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Vitamin C in Skin Care
By: Peter T. Pugliese, MD
Posted: June 2, 2009, from the June 2009 issue of Skin Inc. magazine.
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Using vitamin C effectively in skin care requires knowledge about its role in the skin. A very intriguing role for vitamin C involves the relationship between fibroblasts and keratinocytes.6 Vitamin C is suspected to exert some effect that controls proliferation and differentiation in keratinocytes. The addition of 25 µg/mL of vitamin C to a disordered arrangement of keratinocytes in a cultured epidermis was quickly followed by the disappearance of disorder and the appearance of a differentiation marker expression similar to that in normal skin. This data indicates that human fibroblasts and some modifier of proliferation and differentiation, such as vitamin C, are essential for epidermalization in reconstructed epidermis. Think about stretch marks—they are an epidermal manifestation of a dermal disorder in the fibroblasts.
Vitamin C, along with vitamin A, can reverse skin changes in both photoaging and chronological aging. It is known that plasma antioxidants are decreased in actinic keratosis and basal cell carcinoma, which is most likely due to long exposure to ultraviolet (UV) irradiation, a major factor in the etiology of these diseases. A decrease in blood levels of alpha tocopherol and GSH is also found in basal cell carcinoma.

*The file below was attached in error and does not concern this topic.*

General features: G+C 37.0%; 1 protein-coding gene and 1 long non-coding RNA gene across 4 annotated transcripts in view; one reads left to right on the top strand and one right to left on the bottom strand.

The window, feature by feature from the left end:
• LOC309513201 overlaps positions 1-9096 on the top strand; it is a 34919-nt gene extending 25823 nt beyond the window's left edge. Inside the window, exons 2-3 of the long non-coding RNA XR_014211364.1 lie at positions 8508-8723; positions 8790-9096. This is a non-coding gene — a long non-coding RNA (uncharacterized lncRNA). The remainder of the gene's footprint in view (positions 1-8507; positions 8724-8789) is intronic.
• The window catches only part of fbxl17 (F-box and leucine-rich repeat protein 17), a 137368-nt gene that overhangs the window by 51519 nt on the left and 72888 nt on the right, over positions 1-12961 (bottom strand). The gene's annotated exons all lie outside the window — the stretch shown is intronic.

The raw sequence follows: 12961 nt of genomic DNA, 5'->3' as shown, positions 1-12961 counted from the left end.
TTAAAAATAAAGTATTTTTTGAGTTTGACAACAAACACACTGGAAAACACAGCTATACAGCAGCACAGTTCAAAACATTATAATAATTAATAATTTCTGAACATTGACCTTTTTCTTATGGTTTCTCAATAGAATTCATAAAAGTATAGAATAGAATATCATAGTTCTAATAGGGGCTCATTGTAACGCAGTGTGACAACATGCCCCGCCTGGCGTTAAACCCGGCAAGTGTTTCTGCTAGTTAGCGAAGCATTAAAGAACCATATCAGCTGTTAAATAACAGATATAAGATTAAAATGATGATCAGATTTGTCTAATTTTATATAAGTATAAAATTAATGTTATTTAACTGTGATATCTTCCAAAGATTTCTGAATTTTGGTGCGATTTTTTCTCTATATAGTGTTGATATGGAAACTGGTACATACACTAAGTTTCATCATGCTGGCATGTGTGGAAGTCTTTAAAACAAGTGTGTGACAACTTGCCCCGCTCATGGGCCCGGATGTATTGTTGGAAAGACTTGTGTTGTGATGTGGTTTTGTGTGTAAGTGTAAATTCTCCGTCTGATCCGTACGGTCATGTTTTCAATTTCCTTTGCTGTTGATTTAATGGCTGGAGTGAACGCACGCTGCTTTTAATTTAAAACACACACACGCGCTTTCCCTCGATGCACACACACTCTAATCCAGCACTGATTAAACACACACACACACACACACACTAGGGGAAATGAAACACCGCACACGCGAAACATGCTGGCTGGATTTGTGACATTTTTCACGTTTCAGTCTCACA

Barrier function is an essential part of the job reserved for the stratum corneum. In a tissue-cultured study with keratinocytes, after two weeks of growth, an orthokeratinized epidermis evolved with the suprabasal layers exhibiting the normal differentiation markersd. Granular cells with keratohyalin granules and lamellar bodies, and corneocytes with cornified envelopes and tightly packed keratin filaments were present. Vitamin Csupplementation of the culture further enhanced the normal pattern of the stratum corneum and the number of keratohyalin granules present, and also, the quantity and organization of intercellular lipid lamellae in the interstices of the stratum corneum.7 These findings seen with vitamin C correlated with an improved epidermal barrier function as seen by transepidermal water loss values that were close to those of human skin.
Consider that the signs of aging skin are the same ones associated with loss of collagen production and damaged collagen. The use of vitamin C is a major line of defense, as well as a treatment of aging skin. Women experience a gradual loss of collagen integrity and production throughout the years that is associated with the flux in circulating collagenase due to cyclic levels determined by the menstrual cycle. Although this a new concept, it is nevertheless true. Unfortunately, after menopause, the ravages of collagenase go on due to estrogen-initiated production from adipose tissues. Sun damage and smoking are two other major causes of damaged skin, and although the skin can repair a lot of insults, these are beyond any that the body can reasonably repair. Following are ways to treat aging skin.
Start by advising clients to consume a good diet; avoid sugars and sweets, eat lots of fruits and vegetables, choose lean meats and fish, and avoid fried, broiled and roasted foods. Tell them to take a multivitamin daily, along with 100 mg of proanthocyanidins (OPC) and 500 mg of vitamin C daily.